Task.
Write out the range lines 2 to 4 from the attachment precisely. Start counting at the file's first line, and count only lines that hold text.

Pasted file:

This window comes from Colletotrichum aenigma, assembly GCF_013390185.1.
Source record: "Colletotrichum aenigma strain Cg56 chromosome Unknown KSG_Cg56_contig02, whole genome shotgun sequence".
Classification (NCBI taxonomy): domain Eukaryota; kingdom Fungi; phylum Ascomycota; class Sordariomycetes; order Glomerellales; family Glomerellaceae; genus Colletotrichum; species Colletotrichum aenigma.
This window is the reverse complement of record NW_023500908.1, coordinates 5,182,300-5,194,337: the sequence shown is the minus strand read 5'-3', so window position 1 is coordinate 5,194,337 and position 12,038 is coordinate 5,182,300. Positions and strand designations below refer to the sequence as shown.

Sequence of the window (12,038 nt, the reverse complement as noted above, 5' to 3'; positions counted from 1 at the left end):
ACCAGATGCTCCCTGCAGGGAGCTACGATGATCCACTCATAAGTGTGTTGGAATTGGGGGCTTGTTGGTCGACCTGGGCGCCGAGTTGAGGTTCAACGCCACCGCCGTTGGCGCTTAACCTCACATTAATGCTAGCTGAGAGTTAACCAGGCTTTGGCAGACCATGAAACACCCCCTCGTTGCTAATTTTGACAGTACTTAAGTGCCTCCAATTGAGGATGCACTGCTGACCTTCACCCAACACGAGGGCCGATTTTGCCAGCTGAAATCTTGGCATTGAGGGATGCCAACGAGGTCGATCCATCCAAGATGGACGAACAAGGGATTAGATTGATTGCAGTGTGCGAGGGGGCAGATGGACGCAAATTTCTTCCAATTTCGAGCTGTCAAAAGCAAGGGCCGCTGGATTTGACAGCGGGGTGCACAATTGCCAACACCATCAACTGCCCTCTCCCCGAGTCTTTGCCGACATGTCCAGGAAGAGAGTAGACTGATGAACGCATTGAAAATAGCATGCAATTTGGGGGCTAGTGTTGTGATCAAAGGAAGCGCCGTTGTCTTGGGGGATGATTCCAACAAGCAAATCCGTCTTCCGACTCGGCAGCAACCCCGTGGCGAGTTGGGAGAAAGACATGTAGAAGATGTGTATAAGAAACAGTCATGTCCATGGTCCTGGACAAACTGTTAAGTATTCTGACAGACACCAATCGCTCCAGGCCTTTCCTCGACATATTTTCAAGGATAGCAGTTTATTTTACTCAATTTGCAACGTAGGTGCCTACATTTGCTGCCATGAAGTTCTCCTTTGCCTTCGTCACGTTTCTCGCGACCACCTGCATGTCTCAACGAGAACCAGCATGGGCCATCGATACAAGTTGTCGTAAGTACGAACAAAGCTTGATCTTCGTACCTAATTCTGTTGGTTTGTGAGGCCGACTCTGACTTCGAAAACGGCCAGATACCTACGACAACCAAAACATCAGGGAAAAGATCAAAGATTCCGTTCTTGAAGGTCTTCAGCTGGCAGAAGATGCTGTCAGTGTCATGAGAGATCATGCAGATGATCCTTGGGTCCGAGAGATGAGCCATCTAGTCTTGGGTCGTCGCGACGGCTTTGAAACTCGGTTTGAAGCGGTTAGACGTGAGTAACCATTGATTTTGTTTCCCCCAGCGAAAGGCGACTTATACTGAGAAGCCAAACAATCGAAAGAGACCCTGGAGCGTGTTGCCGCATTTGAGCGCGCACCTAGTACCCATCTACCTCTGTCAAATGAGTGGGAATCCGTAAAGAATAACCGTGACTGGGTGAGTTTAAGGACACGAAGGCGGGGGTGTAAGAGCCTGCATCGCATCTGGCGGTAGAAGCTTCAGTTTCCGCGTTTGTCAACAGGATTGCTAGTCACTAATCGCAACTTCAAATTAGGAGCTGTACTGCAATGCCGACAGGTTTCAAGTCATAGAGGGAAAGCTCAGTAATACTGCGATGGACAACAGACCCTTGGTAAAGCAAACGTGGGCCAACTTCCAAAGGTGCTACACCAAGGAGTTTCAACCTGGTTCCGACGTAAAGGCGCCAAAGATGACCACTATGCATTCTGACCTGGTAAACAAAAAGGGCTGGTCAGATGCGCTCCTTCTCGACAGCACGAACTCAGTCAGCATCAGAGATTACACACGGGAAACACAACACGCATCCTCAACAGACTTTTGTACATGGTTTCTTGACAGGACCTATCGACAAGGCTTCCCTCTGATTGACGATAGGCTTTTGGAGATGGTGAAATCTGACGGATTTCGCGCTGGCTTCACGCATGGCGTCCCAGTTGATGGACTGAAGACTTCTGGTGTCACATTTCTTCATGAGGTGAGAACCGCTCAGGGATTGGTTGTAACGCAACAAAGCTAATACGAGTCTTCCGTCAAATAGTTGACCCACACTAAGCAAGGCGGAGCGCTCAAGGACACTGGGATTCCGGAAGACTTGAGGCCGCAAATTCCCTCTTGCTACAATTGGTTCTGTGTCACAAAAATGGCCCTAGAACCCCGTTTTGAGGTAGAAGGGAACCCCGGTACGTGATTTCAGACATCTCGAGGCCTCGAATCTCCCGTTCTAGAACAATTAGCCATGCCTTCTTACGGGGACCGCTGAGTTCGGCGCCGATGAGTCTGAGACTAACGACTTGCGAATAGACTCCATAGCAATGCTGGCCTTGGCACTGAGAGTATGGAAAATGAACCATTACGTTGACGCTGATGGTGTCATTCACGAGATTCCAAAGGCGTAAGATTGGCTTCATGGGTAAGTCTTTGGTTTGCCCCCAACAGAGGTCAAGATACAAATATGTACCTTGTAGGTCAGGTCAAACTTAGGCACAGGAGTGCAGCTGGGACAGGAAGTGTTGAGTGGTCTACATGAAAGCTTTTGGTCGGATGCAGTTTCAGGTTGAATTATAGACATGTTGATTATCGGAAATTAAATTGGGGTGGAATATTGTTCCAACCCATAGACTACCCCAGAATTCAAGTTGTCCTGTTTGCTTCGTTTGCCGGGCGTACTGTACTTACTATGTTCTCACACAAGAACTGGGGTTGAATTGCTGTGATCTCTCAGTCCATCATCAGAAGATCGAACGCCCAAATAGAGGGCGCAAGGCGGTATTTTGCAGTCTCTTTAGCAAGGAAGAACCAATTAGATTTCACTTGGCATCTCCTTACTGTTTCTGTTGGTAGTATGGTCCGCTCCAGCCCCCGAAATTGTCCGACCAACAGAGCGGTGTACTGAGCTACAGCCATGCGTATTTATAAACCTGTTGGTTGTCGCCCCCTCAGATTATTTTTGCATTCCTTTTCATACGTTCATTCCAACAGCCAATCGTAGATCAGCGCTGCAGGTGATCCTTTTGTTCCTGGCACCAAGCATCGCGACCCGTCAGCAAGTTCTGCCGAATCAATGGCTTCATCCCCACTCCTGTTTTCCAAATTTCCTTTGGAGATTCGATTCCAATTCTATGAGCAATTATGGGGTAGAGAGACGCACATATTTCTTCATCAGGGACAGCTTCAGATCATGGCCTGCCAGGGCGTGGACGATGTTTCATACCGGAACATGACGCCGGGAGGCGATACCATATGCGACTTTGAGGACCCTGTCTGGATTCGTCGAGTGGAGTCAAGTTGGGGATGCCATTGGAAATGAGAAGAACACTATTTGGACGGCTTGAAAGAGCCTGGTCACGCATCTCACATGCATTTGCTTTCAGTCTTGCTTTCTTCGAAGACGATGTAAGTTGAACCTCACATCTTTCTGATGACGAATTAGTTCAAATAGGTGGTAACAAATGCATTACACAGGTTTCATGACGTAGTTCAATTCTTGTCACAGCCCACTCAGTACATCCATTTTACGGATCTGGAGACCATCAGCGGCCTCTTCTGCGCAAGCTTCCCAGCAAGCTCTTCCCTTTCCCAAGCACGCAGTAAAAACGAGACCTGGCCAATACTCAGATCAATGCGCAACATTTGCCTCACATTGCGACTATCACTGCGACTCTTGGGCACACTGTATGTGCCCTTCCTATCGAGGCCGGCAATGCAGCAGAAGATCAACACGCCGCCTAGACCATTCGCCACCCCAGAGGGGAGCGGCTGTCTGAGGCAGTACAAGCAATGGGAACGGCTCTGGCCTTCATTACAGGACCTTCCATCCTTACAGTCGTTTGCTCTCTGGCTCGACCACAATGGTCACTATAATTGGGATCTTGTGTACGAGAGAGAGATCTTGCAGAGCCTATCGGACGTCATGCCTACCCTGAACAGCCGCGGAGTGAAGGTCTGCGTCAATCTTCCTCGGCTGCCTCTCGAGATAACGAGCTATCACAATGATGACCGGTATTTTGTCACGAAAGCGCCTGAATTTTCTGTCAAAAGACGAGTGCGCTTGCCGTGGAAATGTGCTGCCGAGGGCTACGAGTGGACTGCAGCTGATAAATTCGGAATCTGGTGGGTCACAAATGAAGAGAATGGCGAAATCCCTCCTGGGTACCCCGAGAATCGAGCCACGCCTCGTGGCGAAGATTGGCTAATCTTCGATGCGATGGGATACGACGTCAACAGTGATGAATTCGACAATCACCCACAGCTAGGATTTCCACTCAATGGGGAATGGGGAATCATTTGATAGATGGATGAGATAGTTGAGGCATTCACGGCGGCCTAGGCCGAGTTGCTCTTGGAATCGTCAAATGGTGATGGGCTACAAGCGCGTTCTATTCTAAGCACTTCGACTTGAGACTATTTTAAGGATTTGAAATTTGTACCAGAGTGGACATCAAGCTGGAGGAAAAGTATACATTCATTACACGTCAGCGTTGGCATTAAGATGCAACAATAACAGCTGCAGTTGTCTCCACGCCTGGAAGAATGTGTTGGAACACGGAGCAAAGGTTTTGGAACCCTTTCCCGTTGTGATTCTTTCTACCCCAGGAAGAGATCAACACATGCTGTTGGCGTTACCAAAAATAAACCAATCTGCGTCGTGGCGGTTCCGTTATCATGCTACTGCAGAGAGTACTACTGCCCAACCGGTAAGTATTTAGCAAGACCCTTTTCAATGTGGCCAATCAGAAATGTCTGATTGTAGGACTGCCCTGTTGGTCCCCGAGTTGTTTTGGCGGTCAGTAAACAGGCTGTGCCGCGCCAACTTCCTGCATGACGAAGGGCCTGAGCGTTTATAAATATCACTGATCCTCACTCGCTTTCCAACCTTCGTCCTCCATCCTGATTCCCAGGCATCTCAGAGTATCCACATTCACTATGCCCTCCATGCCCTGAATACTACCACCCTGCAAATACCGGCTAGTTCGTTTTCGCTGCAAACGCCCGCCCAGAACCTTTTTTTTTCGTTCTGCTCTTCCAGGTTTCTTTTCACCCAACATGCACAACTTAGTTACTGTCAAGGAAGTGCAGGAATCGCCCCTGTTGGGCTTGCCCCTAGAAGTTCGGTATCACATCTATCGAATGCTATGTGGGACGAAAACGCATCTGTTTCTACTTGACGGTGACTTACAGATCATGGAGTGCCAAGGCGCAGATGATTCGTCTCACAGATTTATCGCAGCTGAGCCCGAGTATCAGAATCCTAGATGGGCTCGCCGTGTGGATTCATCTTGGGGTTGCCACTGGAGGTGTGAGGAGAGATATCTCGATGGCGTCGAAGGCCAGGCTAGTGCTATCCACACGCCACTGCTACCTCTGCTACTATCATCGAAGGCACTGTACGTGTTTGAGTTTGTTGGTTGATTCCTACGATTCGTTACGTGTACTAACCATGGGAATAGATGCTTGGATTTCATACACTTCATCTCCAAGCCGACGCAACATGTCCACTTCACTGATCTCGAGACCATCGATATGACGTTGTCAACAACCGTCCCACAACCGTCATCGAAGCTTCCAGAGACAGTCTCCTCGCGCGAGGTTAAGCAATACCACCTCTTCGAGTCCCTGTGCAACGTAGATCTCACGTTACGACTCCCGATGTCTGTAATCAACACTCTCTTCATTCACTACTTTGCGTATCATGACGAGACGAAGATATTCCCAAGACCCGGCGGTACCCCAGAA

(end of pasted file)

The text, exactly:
Source record: "Colletotrichum aenigma strain Cg56 chromosome Unknown KSG_Cg56_contig02, whole genome shotgun sequence".
Classification (NCBI taxonomy): domain Eukaryota; kingdom Fungi; phylum Ascomycota; class Sordariomycetes; order Glomerellales; family Glomerellaceae; genus Colletotrichum; species Colletotrichum aenigma.
This window is the reverse complement of record NW_023500908.1, coordinates 5,182,300-5,194,337: the sequence shown is the minus strand read 5'-3', so window position 1 is coordinate 5,194,337 and position 12,038 is coordinate 5,182,300. Positions and strand designations below refer to the sequence as shown.